The mission of the U.S. Department of Veterans Affairs (“VA”) is “[t]o care for him who shall have borne the battle, and for his widow, and his orphan” by providing services and benefits to America’s veterans. As part of its mission, the VA administers a complex disability benefits program intended to compensate those veterans whose service-related impairments prevent them from fully engaging in the workforce. But the current VA disability benefits model constrains both its capacity to provide required services and its ability to adapt to the changing needs of the constituency it serves. So too does the VA’s outmoded disability assessment model, which amounts to a “one-size-fits-all” evaluation that determines the severity of a veteran’s disability based solely on symptomatology, and not the veteran’s actual ability to function in the workplace. This Article suggests that the VA should instead employ a more holistic, individualized approach to assisting veterans disabled by their service by accounting for both economic and quality of life factors when assessing disability, considering both finite and ongoing payment options when providing disability benefits, and emphasizing rehabilitation and recovery in addition to compensation when providing services to those who have served.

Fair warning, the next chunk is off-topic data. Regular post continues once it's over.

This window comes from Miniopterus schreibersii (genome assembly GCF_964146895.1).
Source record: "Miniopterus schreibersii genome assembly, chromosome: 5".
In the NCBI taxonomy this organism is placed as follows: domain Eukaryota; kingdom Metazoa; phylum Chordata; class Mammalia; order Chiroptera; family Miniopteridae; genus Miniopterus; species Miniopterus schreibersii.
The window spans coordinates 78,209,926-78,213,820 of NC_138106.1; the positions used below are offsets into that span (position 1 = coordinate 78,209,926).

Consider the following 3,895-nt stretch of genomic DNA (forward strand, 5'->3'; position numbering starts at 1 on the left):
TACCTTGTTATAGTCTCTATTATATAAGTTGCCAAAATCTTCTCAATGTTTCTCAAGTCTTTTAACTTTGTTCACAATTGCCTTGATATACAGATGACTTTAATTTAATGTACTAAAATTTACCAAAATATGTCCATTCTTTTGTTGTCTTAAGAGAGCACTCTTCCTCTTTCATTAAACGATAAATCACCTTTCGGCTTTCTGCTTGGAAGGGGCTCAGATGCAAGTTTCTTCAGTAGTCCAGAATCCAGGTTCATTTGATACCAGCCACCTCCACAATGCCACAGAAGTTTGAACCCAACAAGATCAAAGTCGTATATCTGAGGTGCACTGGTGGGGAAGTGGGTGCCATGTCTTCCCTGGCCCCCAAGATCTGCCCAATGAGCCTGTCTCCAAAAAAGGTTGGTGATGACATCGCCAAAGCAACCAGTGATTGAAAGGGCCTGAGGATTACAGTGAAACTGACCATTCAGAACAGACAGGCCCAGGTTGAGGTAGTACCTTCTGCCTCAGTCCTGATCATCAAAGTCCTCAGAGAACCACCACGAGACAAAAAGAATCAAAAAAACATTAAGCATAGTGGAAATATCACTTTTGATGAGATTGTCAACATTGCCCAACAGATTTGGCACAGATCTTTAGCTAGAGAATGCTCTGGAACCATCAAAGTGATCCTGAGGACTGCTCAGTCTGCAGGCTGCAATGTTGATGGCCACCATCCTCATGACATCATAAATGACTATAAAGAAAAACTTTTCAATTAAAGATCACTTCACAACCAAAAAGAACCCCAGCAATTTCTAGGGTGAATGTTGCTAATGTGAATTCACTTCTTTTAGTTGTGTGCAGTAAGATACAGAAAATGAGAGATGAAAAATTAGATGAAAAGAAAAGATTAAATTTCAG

Scott W. Taylor,
Improving Services for Those Who Served: Practical Recommendations for the Department of Veterans Affairs’ Disability Benefits Model,
68 Hastings L.J. 1291
Available at: https://repository.uchastings.edu/hastings_law_journal/vol68/iss6/3